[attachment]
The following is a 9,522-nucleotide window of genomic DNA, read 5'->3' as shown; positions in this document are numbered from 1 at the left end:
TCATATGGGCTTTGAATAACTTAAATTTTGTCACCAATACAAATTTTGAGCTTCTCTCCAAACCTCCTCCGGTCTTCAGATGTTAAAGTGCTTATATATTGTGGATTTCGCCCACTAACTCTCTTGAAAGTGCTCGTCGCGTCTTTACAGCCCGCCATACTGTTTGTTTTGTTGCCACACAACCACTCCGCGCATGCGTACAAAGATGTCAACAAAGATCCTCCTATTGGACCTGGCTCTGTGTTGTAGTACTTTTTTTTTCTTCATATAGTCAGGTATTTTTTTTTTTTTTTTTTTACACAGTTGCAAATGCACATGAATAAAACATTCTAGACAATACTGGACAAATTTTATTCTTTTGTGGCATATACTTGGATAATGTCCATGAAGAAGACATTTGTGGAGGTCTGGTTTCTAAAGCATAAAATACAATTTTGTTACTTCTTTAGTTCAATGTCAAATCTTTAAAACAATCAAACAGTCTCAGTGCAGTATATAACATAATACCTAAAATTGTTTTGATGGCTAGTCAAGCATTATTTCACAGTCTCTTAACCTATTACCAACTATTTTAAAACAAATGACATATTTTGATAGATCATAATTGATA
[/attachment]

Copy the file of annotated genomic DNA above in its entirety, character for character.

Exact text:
The following is a 9,522-nucleotide window of genomic DNA, read 5'->3' as shown; positions in this document are numbered from 1 at the left end:
TCATATGGGCTTTGAATAACTTAAATTTTGTCACCAATACAAATTTTGAGCTTCTCTCCAAACCTCCTCCGGTCTTCAGATGTTAAAGTGCTTATATATTGTGGATTTCGCCCACTAACTCTCTTGAAAGTGCTCGTCGCGTCTTTACAGCCCGCCATACTGTTTGTTTTGTTGCCACACAACCACTCCGCGCATGCGTACAAAGATGTCAACAAAGATCCTCCTATTGGACCTGGCTCTGTGTTGTAGTACTTTTTTTTTCTTCATATAGTCAGGTATTTTTTTTTTTTTTTTTTTACACAGTTGCAAATGCACATGAATAAAACATTCTAGACAATACTGGACAAATTTTATTCTTTTGTGGCATATACTTGGATAATGTCCATGAAGAAGACATTTGTGGAGGTCTGGTTTCTAAAGCATAAAATACAATTTTGTTACTTCTTTAGTTCAATGTCAAATCTTTAAAACAATCAAACAGTCTCAGTGCAGTATATAACATAATACCTAAAATTGTTTTGATGGCTAGTCAAGCATTATTTCACAGTCTCTTAACCTATTACCAACTATTTTAAAACAAATGACATATTTTGATAGATCATAATTGATA